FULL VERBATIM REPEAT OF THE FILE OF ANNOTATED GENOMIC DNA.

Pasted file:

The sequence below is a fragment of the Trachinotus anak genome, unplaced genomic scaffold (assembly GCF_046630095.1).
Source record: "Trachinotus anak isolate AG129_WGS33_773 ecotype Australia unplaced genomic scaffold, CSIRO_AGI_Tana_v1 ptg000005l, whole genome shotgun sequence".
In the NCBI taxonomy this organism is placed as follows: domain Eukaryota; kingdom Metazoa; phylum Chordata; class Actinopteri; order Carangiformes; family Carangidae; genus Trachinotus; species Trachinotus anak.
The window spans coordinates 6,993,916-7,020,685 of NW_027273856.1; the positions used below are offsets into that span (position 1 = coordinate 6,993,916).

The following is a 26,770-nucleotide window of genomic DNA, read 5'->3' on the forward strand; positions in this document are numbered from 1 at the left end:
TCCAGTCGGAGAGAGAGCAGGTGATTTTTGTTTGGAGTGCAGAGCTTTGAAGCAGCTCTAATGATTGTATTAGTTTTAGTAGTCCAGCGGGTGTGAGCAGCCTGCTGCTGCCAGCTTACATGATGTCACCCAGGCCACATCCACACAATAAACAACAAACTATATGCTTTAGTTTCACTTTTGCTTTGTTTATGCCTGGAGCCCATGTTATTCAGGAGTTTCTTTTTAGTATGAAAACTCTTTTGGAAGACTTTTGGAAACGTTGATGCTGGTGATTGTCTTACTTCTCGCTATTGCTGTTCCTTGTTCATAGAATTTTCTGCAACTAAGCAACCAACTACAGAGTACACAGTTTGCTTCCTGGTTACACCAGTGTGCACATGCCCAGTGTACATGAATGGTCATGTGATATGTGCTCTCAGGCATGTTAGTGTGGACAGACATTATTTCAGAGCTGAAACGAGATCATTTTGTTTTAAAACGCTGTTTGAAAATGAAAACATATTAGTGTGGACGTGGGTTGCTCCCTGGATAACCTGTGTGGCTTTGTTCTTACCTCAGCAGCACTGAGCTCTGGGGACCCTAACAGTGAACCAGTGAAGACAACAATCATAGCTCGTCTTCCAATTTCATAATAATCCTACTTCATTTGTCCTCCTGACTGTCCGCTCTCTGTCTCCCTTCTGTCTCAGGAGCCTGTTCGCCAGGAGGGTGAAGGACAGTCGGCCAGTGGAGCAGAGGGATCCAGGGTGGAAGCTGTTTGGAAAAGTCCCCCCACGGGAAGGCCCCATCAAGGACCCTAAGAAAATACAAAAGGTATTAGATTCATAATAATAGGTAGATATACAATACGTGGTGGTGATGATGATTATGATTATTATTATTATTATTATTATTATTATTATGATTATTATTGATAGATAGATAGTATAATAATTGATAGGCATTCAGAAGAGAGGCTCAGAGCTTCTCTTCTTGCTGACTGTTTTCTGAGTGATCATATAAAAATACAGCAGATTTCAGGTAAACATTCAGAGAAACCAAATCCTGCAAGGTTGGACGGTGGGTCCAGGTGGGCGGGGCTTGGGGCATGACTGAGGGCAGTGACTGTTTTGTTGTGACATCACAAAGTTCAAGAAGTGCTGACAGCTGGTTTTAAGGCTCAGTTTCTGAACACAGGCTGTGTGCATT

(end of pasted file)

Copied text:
The sequence below is a fragment of the Trachinotus anak genome, unplaced genomic scaffold (assembly GCF_046630095.1).
Source record: "Trachinotus anak isolate AG129_WGS33_773 ecotype Australia unplaced genomic scaffold, CSIRO_AGI_Tana_v1 ptg000005l, whole genome shotgun sequence".
In the NCBI taxonomy this organism is placed as follows: domain Eukaryota; kingdom Metazoa; phylum Chordata; class Actinopteri; order Carangiformes; family Carangidae; genus Trachinotus; species Trachinotus anak.
The window spans coordinates 6,993,916-7,020,685 of NW_027273856.1; the positions used below are offsets into that span (position 1 = coordinate 6,993,916).

The following is a 26,770-nucleotide window of genomic DNA, read 5'->3' on the forward strand; positions in this document are numbered from 1 at the left end:
TCCAGTCGGAGAGAGAGCAGGTGATTTTTGTTTGGAGTGCAGAGCTTTGAAGCAGCTCTAATGATTGTATTAGTTTTAGTAGTCCAGCGGGTGTGAGCAGCCTGCTGCTGCCAGCTTACATGATGTCACCCAGGCCACATCCACACAATAAACAACAAACTATATGCTTTAGTTTCACTTTTGCTTTGTTTATGCCTGGAGCCCATGTTATTCAGGAGTTTCTTTTTAGTATGAAAACTCTTTTGGAAGACTTTTGGAAACGTTGATGCTGGTGATTGTCTTACTTCTCGCTATTGCTGTTCCTTGTTCATAGAATTTTCTGCAACTAAGCAACCAACTACAGAGTACACAGTTTGCTTCCTGGTTACACCAGTGTGCACATGCCCAGTGTACATGAATGGTCATGTGATATGTGCTCTCAGGCATGTTAGTGTGGACAGACATTATTTCAGAGCTGAAACGAGATCATTTTGTTTTAAAACGCTGTTTGAAAATGAAAACATATTAGTGTGGACGTGGGTTGCTCCCTGGATAACCTGTGTGGCTTTGTTCTTACCTCAGCAGCACTGAGCTCTGGGGACCCTAACAGTGAACCAGTGAAGACAACAATCATAGCTCGTCTTCCAATTTCATAATAATCCTACTTCATTTGTCCTCCTGACTGTCCGCTCTCTGTCTCCCTTCTGTCTCAGGAGCCTGTTCGCCAGGAGGGTGAAGGACAGTCGGCCAGTGGAGCAGAGGGATCCAGGGTGGAAGCTGTTTGGAAAAGTCCCCCCACGGGAAGGCCCCATCAAGGACCCTAAGAAAATACAAAAGGTATTAGATTCATAATAATAGGTAGATATACAATACGTGGTGGTGATGATGATTATGATTATTATTATTATTATTATTATTATTATTATGATTATTATTGATAGATAGATAGTATAATAATTGATAGGCATTCAGAAGAGAGGCTCAGAGCTTCTCTTCTTGCTGACTGTTTTCTGAGTGATCATATAAAAATACAGCAGATTTCAGGTAAACATTCAGAGAAACCAAATCCTGCAAGGTTGGACGGTGGGTCCAGGTGGGCGGGGCTTGGGGCATGACTGAGGGCAGTGACTGTTTTGTTGTGACATCACAAAGTTCAAGAAGTGCTGACAGCTGGTTTTAAGGCTCAGTTTCTGAACACAGGCTGTGTGCATT